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10:00 am

“Every Britisher is a scoundrel. Two Britishers coming together form a nation and three Britishers together are a power to reckon with. Every individual Indian is a philosopher, two Indians coming together form a mob and three Indians together createchaos.”
This is exactly what we experienced during parliamentary monsoon session this month. The Parliament was in utter chaos. The MPs and party leaders were shouting, protesting and sloganeering, having wars of words and were successful in leading to complete wash out of the session. The demand for resignation of three MPs became such a great priority that many important bills which were supposed to be introduced in the parliament and passed in this session just remained on the table without discussions. The Land acquisition bill, Juvenile Justice Bill, Prevention of Corruption (Amendment) bill, the Child Labour (Amendment) bill, mental health care bill, the Goods and Services Bill and many more crucial legislations are awaiting discussions and deliberations. What will happen to these bills? The parliamentarians are least bothered. The delay in passage of these bills involves huge economic and social costs. Why parliamentarians should not be made to pay for all these delays in important decisions?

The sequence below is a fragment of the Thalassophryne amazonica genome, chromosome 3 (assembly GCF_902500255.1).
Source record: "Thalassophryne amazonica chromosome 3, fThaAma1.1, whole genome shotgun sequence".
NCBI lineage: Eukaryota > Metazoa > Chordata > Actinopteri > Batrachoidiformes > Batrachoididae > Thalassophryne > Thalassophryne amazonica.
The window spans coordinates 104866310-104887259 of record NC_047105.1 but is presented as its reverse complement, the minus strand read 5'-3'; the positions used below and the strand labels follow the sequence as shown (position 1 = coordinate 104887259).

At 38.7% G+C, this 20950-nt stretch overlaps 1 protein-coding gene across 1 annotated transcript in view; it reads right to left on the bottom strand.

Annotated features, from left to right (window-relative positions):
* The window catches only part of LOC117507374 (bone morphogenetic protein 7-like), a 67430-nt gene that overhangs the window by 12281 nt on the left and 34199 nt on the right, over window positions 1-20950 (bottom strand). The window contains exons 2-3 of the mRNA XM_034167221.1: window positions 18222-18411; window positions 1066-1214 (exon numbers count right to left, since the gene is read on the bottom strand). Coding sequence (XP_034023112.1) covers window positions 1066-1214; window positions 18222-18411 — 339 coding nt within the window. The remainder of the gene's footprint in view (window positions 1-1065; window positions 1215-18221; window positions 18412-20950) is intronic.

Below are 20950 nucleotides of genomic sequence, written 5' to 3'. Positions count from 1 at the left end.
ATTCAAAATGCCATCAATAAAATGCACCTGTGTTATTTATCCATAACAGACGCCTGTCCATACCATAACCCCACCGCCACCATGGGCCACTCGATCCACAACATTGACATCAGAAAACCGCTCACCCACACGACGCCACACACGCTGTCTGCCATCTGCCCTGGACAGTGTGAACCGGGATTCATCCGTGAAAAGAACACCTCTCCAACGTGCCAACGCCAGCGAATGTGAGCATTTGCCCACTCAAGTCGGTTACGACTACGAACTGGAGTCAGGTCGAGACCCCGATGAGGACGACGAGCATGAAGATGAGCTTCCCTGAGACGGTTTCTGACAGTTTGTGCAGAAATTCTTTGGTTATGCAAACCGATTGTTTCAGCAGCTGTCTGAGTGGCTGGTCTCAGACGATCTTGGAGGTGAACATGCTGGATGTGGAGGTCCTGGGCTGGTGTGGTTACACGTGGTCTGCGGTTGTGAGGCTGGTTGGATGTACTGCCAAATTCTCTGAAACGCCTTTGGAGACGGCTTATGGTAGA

Every session of parliament costs the taxpayers a huge amount. Each minute of running parliament during session costs the exchequer Rs. 2.5 lakh, each hour costs 1,50,00,000 and each day of eight hours costs 12,00,00,000. We wastedroughly around Rs. 2,16,00,00,000 in 18 days of parliamentary session without discussing or passing a single bill. Can a country like India, where around 30% of people are living below poverty line, afford such wastage of taxpayer’s hard earned money? Why our parliamentarians are not answerable to people when it comes to parliamentary behaviour?